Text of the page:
How to Survive The Mountains in Your Life

My husband and I are on a vacation in Utah and we thought it would be fun to go hiking with one of my childhood friends and her husband. We picked a hike that we’d done before and had thoroughly enjoyed. So why am I writing about this? It all went fine, right?


Nope.


We got to the trailhead and all we could see was SNOW. I love snow - it is one of my favorite things. But, I’ve never hiked in snow. When my family lived in Utah, we hiked all the time. I would call myself an intermediate hiker. But this hike was something else.

I wanted to stop before we even started. But, onward we went. The people we passed by kept telling us that it was only snow packed for about a quarter mile and then it was clear.

Look at this picture of us, so excited for this hike - so innocent.

Look at this picture of us, so excited for this hike - so innocent.

Boy, oh boy. They were not being their most truthful selves.



Here’s the long and the short of it: this hike was hard. There were a few times on the way to the waterfall (did I mention it was a hike to a waterfall?) that I thought I was going to set up camp on the side of that mountain and stay there. I pushed myself forward. I tried to let go of my fear and keep going, even as my tennis shoes slipped against the steep slope of the mountain.



We found some patches of mud and I felt relieved. Finally! We got through the snow. AND then - we made it to the avalanche area. It was this beautiful meadow outlined with trees when I’d done this hike before. Not now. The tips of the trees were sticking out of the snow and you could see the broken tree stumps from the force of that snow. It was so different than I remembered it.



So we made it to the waterfall, or close enough to it and started to head back. I had zero energy left but I grabbed my walking stick and kept going. My mind was focused on the fact that I had to go through all of that again. We were going to have to walk back through the avalanche area and past the slippery parts that seemed very impassable the first time through.



Spoiler alert: we made it down the mountain. But that final stretch was hard. I slipped a few times and they were hard slips. My butt was aching and I thought I was going down the mountain. BUT I didn’t. Mostly, because my husband is a pro and he was holding my hand the entire time. Even as we had to basically climb down the mountain, with our toes in the snow and our fingers burning from the cold. He directed me and helped me feel secure doing something that I was not happy about.



As I was recovering from the sore muscles the past couple of days, I thought about something. This hike is like life. (Yes, yes. I’m going there)



We plan our lives out, right? Or we try too. We daydream about what would make us happy, what career would be most fulfilling and what kind of spouse would make all our dreams come true. And sometimes, we even get on that path and get some of the things we dream about - and then, things change. We show up somewhere and things are a lot different than we expected.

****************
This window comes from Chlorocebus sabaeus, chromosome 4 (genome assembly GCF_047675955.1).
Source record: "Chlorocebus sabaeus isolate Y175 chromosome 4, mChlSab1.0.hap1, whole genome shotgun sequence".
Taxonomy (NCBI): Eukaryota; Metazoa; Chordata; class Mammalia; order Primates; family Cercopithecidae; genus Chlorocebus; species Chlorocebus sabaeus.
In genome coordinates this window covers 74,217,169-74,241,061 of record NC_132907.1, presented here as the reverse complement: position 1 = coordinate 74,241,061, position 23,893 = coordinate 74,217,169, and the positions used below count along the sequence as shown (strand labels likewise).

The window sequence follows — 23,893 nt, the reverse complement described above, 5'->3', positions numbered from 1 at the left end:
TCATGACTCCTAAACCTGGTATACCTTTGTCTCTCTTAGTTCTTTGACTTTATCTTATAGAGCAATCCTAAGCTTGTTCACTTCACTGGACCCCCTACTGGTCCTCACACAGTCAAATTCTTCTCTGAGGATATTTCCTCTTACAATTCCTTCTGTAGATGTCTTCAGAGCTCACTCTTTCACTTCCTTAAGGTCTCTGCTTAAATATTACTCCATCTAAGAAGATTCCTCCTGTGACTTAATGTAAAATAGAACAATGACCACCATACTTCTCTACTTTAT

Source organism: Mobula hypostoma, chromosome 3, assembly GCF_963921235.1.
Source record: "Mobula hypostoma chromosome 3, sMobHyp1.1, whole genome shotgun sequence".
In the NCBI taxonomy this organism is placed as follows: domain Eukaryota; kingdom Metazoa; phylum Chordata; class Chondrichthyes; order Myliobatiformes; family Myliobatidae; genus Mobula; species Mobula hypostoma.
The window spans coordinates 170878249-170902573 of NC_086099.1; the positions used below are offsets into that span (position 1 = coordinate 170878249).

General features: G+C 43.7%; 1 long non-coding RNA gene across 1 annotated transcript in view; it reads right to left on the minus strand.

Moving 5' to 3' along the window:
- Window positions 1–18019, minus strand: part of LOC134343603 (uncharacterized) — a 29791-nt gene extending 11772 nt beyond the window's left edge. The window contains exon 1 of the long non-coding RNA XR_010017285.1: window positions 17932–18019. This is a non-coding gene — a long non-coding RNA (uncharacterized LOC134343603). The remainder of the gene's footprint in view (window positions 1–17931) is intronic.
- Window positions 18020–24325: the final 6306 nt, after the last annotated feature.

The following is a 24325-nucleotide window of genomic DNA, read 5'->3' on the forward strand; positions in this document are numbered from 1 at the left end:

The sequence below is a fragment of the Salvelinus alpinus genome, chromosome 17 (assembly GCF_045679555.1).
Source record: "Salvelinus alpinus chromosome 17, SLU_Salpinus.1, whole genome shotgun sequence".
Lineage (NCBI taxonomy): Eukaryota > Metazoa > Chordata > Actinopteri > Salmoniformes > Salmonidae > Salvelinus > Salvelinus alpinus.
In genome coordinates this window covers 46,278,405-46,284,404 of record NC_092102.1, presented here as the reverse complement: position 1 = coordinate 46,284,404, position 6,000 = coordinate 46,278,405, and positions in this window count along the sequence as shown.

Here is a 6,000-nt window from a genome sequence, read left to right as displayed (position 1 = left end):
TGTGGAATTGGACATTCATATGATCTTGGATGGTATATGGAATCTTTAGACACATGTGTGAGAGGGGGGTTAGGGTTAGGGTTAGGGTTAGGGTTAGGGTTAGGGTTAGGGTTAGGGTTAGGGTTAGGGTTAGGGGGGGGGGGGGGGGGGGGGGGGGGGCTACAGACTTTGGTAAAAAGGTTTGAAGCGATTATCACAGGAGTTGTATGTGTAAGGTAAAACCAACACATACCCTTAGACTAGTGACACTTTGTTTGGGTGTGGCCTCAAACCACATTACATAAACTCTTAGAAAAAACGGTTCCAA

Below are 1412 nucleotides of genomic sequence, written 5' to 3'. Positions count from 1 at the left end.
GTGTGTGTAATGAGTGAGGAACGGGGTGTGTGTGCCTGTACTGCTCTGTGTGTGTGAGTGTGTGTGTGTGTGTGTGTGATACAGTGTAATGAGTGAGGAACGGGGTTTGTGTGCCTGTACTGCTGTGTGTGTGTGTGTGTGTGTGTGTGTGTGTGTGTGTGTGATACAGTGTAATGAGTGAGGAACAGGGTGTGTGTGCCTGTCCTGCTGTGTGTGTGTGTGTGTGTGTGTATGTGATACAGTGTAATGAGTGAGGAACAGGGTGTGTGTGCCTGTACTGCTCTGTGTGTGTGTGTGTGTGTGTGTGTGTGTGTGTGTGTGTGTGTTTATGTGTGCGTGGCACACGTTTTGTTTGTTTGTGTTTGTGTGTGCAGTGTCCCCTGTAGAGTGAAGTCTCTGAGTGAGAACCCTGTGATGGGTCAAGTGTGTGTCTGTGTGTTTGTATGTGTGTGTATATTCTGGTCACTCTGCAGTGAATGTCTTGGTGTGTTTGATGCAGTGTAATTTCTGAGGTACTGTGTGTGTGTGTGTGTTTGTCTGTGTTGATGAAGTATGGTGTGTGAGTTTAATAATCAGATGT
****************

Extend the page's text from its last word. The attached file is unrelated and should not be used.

Think - snow packed hiking trail.

Life isn’t meant to be a walk through the botanical gardens - it gets hard.



It’s difficult at times in order to teach us something.

Stewart-falls-avalanche



I’m not sure what I was supposed to be learning on that mountain the other day but I think back to hard periods of my life and what I learned from them. I wouldn’t be where I am or who I am without slipping on those slippery parts of the mountains in my life.



It’s easy to think, “Why me?!” during those hard times in our lives but try to remember that it isn’t forever. It might be harder than you think you can handle or completely different than the life you had planned for yourself but it’s not forever. I promise there is a waterfall waiting for you at the end. I also know that our Heavenly Father hasn’t forgotten about you or condemned you. He is there and He is watching over you. He knows your strength and knows that you can survive this.

He also places people in our lives to help us in these moments of need. I wouldn’t have made it down that mountain without my husband’s patient words and his hand never leaving mine. Life is meant to be experienced with others. Not just because it’s better than being alone but because we might not be strong enough on our own. There are times we are too tired and need someone else to cheer us on and push us forward.


So whatever the circumstance of the hard thing in your life, remember that Heavenly Father knows that you can make it down that mountain safely.